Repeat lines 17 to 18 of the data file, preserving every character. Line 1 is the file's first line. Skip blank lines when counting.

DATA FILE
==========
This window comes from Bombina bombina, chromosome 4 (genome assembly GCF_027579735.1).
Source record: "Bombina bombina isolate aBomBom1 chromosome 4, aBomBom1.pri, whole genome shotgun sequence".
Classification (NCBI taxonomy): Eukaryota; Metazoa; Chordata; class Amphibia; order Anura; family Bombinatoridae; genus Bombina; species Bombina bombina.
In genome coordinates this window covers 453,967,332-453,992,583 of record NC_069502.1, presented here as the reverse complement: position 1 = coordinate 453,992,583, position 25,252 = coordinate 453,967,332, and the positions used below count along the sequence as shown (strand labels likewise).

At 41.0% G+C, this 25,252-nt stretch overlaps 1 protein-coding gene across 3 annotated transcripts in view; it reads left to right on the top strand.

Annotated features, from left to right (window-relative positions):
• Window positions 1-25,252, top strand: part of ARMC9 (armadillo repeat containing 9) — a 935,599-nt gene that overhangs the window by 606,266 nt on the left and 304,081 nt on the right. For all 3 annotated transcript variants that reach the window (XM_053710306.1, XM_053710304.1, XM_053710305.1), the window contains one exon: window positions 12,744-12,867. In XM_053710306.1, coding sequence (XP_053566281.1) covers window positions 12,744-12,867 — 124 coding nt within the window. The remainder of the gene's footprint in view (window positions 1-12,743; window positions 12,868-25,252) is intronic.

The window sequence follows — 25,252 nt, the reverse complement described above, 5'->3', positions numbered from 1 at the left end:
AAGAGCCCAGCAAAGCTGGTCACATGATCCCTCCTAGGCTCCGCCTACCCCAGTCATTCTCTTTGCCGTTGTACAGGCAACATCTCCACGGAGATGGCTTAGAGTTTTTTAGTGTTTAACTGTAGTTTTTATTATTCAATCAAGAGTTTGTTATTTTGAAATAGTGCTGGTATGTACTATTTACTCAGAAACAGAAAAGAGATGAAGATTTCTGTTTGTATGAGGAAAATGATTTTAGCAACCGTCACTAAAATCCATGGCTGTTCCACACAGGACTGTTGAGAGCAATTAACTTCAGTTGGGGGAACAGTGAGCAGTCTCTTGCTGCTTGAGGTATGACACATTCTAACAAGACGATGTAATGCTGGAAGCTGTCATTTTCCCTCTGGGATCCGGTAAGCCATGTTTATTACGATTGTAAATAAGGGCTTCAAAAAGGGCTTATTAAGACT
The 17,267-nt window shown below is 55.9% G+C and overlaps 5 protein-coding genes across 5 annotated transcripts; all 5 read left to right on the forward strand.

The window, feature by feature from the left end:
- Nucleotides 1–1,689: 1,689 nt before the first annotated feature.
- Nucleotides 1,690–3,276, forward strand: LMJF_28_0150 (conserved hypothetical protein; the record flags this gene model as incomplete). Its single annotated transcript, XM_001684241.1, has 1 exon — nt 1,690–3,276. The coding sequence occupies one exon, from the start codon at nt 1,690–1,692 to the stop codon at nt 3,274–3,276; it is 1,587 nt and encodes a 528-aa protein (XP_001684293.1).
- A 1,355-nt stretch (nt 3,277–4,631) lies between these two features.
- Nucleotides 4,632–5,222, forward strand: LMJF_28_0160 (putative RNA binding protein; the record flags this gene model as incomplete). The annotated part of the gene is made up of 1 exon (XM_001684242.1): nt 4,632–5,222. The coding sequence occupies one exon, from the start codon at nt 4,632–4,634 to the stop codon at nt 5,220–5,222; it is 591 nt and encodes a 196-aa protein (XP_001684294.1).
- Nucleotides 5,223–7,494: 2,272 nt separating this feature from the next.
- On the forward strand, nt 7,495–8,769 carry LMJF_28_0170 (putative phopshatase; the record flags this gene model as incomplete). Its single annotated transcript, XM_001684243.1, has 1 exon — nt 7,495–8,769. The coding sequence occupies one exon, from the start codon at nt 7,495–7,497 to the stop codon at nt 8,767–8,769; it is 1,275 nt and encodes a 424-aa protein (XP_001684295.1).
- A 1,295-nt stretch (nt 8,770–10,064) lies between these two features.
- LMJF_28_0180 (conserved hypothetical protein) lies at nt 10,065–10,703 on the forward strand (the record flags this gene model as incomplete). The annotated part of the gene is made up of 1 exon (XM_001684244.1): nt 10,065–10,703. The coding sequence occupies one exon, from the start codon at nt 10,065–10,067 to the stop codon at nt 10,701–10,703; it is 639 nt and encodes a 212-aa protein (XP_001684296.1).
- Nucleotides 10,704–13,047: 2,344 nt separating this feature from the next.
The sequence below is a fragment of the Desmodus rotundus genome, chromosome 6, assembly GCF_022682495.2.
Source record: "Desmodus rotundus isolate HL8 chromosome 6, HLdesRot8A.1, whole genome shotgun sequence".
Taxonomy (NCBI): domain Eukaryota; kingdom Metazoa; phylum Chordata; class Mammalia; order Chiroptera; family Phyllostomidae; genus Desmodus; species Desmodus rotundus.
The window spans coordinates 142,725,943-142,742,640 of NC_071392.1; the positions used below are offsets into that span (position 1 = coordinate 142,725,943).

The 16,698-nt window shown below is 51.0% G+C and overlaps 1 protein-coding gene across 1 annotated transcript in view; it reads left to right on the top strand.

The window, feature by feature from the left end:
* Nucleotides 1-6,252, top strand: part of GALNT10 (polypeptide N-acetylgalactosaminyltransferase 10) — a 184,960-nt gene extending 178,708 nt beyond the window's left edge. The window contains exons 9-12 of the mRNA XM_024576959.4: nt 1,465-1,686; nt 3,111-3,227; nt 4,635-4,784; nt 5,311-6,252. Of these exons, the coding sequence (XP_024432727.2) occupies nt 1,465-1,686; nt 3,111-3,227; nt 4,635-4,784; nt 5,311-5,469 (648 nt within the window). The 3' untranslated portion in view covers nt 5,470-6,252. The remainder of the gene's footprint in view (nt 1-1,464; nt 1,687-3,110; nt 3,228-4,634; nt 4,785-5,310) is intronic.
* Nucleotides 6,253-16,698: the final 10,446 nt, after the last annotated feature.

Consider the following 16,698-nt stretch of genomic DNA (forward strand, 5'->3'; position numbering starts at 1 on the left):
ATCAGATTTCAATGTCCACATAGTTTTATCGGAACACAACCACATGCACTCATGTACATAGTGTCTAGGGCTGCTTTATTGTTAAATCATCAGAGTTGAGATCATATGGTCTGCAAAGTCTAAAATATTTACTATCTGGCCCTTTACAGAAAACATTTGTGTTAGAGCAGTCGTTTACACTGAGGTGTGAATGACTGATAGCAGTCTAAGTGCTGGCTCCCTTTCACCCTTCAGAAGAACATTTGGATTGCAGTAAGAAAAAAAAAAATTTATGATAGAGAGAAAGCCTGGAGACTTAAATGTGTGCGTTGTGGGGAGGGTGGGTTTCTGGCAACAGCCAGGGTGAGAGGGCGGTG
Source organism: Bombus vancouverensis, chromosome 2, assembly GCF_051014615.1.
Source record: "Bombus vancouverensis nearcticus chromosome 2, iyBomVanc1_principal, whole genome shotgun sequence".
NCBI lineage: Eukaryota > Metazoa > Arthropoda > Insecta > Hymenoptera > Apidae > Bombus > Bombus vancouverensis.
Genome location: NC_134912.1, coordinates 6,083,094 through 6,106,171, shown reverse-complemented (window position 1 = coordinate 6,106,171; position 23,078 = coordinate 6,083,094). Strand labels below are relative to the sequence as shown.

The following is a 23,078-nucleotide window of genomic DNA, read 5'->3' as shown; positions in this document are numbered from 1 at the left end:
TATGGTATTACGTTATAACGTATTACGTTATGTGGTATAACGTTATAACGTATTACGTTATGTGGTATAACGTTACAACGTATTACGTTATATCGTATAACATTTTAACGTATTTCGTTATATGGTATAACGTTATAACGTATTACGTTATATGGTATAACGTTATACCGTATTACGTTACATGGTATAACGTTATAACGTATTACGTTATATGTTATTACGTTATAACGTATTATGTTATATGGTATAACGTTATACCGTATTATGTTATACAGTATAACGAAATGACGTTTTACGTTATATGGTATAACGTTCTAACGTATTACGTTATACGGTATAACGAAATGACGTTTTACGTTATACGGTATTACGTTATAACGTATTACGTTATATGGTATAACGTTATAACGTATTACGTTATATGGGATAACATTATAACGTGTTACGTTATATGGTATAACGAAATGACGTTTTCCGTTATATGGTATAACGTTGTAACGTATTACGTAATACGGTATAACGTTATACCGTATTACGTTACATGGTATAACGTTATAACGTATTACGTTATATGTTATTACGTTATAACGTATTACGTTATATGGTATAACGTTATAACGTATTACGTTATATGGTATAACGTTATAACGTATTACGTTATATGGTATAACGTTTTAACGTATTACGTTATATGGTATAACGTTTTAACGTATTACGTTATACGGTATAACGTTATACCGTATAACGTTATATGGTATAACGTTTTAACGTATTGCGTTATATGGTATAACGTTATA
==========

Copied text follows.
- On the forward strand, nt 7,495–8,769 carry LMJF_28_0170 (putative phopshatase; the record flags this gene model as incomplete). Its single annotated transcript, XM_001684243.1, has 1 exon — nt 7,495–8,769. The coding sequence occupies one exon, from the start codon at nt 7,495–7,497 to the stop codon at nt 8,767–8,769; it is 1,275 nt and encodes a 424-aa protein (XP_001684295.1).
- A 1,295-nt stretch (nt 8,770–10,064) lies between these two features.